Western blots

Cells were lysed in RIPA buffer (Santa Cruz Biotechnology, Santa Cruz, CA). Twenty micrograms of protein were subjected to SDS-PAGE and then transferred to PVDF membranes (Immun-Blot, Bio-Rad Laboratories, CA). Blots were blocked by 5% skim milk in PBS containing 0.1% Tween 20 (PBS-T) at room temperature for 1 hour, and then probed with anti-human GATA3 antibody (Santa Cruz) or anti-human SLCO4C1 antibody (Santa Cruz) at 4°C overnight. The blots were washed and then incubated with anti-rabbit HRP-conjugated secondary antibody (PIERCE, Rockford, IL). ECL plus chemiluminescent system (GE Healthcare, Piscataway, NJ) was used for detection. For Western blotting of rat slco4c1, the crude membrane fraction of the kidney was prepared as described [15].

Immunohistochemistry

Paraffin-embedded rat kidney sections were deparaffinized in xylene. After washing in PBS, the sections were blocked for 15 min with 10% of goat serum, then incubated overnight with anti-SLCO4C1 antibody (Santa Cruz) at 1∶200 dilution at 4°C. The sections were further processed according to the manufacturer's protocol for Histofine simple stain rat MAX-PO(R) kit (Nichirei, Tokyo, Japan) and visualized by 3,3′-diaminobenzidine tetrahydrochloride and counterstained with hematoxylin as previously reported [4].

GATA3 over-expression

Human GATA3 cDNA was obtained from Kazusa DNA Research Institute (pF1KB8362, Kisarazu, Chiba, Japan) and the open reading frame was sub-cloned into the mammalian expression vector (pFC14K, Promega, Madison, WI). ACHN cells were transfected with the GATA3-expressing plasmid with Lipofectamine 2000 (Invitrogen, Carlsbad, CA) in accordance with the manufacturer's instruction. After 48 hours of transfection, quantitative real-time PCR analysis was performed.

Knockdown of GATA3

ACHN cells were transfected with the gene-specific (HSS142154, Invitrogen, Carlsbad, CA) or negative control (12935–112, Invitrogen) siRNA using Lipofectamine 2000 by reverse transfection in accordance with the manufacturer's instruction. The cells were then collected at different time intervals (36, 48, 60, 72 hours later) and then subjected to Western blot and quantitative real-time PCR.

Quantitative real-time PCR

Human quantitative real-time PCR of GATA2 (Hs00231119_m1), GATA3 (Hs00231122_m1), SLCO4C1 (Hs00698884_m1) and GAPDH (Hs99999905_m1) was performed using the TaqMan Gene Expression Assay (Applied Biosystems, Foster City, CA) in accordance with manufacturer's instruction using StepOnePlus real-time PCR system (Applied Biosystems).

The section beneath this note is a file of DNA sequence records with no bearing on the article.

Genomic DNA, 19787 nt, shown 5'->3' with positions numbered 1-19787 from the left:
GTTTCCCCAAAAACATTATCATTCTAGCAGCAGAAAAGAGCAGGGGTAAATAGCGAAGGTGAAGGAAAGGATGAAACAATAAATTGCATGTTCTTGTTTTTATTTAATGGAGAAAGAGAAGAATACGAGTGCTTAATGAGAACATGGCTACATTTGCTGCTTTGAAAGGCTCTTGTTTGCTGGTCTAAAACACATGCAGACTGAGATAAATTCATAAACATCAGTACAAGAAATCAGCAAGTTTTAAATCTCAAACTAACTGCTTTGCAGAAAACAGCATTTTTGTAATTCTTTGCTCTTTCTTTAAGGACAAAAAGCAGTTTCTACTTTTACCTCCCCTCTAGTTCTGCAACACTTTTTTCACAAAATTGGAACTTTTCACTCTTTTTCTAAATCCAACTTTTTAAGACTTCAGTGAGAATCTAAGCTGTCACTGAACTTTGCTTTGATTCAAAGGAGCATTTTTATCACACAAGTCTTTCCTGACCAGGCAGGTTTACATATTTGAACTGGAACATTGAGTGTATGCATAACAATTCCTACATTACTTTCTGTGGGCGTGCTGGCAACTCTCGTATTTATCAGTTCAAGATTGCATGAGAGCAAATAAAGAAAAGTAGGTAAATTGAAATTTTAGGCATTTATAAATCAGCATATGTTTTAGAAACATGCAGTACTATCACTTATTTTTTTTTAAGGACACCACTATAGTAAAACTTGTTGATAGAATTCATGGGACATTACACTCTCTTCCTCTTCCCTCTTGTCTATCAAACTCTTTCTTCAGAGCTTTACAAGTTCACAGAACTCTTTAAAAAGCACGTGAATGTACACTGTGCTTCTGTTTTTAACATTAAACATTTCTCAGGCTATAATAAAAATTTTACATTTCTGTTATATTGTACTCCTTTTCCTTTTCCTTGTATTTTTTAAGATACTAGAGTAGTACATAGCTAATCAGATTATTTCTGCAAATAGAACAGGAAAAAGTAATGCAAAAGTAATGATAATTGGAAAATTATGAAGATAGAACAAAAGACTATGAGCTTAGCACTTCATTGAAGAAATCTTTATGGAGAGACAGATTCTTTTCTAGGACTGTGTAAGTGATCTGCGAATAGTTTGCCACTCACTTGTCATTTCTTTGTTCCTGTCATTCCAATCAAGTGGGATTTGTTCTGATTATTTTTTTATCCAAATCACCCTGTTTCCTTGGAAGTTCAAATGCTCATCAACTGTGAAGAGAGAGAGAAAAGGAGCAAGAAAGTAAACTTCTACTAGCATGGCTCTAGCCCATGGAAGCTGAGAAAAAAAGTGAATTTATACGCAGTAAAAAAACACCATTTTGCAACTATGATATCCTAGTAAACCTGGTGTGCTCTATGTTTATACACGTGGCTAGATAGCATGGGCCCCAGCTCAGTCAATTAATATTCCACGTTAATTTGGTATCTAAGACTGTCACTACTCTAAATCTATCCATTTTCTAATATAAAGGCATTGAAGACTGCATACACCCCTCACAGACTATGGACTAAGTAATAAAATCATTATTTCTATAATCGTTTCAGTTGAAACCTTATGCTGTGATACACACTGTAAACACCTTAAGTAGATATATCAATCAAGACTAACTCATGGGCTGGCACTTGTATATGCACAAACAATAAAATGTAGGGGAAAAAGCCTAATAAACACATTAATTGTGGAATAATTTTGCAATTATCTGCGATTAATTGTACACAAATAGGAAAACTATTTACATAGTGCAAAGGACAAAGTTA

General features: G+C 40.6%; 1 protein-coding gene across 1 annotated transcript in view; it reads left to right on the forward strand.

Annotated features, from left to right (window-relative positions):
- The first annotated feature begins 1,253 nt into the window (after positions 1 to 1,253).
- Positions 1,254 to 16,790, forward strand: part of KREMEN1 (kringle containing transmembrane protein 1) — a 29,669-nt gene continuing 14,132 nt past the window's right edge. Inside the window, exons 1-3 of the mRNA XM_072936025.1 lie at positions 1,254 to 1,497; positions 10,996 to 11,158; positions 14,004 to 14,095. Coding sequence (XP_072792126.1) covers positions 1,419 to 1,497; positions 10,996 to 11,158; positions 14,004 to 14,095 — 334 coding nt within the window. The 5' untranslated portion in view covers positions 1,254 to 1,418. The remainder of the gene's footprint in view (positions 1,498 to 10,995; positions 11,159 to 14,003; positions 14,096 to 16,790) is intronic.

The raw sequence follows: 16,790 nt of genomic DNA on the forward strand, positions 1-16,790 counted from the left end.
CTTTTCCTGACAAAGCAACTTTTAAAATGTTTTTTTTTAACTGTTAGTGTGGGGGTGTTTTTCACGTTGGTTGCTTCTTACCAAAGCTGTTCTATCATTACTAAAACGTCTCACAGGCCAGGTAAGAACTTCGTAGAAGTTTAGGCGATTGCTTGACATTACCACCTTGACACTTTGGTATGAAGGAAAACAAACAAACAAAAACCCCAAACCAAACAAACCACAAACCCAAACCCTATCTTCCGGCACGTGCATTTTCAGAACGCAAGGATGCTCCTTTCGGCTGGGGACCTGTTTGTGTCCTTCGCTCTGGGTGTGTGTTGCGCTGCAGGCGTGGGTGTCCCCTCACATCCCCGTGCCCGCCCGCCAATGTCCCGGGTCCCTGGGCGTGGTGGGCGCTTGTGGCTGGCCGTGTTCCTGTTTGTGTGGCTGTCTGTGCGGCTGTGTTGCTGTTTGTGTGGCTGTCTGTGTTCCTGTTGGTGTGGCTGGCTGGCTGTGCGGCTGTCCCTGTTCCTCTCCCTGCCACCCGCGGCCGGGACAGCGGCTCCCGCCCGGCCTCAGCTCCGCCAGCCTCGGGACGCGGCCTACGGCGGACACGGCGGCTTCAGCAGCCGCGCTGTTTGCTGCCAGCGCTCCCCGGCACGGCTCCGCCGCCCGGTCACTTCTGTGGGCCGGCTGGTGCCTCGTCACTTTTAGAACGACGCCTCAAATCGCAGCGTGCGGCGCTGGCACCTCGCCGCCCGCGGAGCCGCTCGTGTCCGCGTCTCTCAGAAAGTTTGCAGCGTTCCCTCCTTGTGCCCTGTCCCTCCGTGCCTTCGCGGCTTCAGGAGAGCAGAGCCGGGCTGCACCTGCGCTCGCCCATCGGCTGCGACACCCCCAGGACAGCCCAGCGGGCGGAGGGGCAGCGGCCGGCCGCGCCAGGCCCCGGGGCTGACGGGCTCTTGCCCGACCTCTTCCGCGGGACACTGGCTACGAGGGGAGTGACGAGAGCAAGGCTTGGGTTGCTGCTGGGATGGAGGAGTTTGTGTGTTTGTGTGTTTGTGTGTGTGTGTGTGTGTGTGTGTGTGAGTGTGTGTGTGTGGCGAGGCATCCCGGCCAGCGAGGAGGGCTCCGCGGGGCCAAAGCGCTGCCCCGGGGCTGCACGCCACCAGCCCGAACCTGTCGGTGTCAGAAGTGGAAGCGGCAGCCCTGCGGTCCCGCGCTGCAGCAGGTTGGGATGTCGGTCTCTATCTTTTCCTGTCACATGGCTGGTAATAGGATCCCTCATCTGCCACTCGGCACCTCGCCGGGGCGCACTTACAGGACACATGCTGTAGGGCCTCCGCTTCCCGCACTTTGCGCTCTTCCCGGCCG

Reporter gene assay

The human 5′ SLCO4C1 promoter region (−129 bp, −504 bp and −3886 bp) were amplified by PCR and inserted into the pGL3 basic luciferase expression vector (Promega, Madison, WI). Two micrograms of plasmid and 0.1 μg of Renilla Luciferase Reporter Vector pRL-TK (Promega) were co-transfected into ACHN cells. Twenty-four hours later, the medium was changed into a medium with or without 10 μM of K-7174. And 24 hours after the change of the medium, reporter assay was performed using Dual Luciferase Reporter Assay System (Promega).

Animal studies

For IS administration, SD rats at the age of 6 weeks were obtained from Charles River (Kanagawa, Japan). At the age of 7 weeks, rats were divided into two groups: control group (n = 5) and IS group (n = 5). The IS group was given 0.1% indoxyl sulfate potassium salt (Biosynth Chemistry & Biology, Staad, Swizerland) dissolved in drinking water for 4 weeks.

For AST-120 administration, Wistar rats were obtained from Charles River. At age 9 weeks, five-sixths nephrectomy (5/6Nx) or sham operation was performed as previously reported [4]. 10 weeks after the operation, 5/6Nx rats with creatinine clearance in the range of 1.0–2.5 ml/min were divided into two groups. Then, the AST-120 group (n = 15) was fed powder chow (CE-2, CLEA Japan, Inc., Tokyo, Japan) containing 8% (w/w) of AST-120 for 4 weeks, whereas the sham-operated (n = 6) and control (n = 17) groups were fed powder chow alone. All the animal experiments were approved by the Center for Laboratory Animal Research, Tohoku University.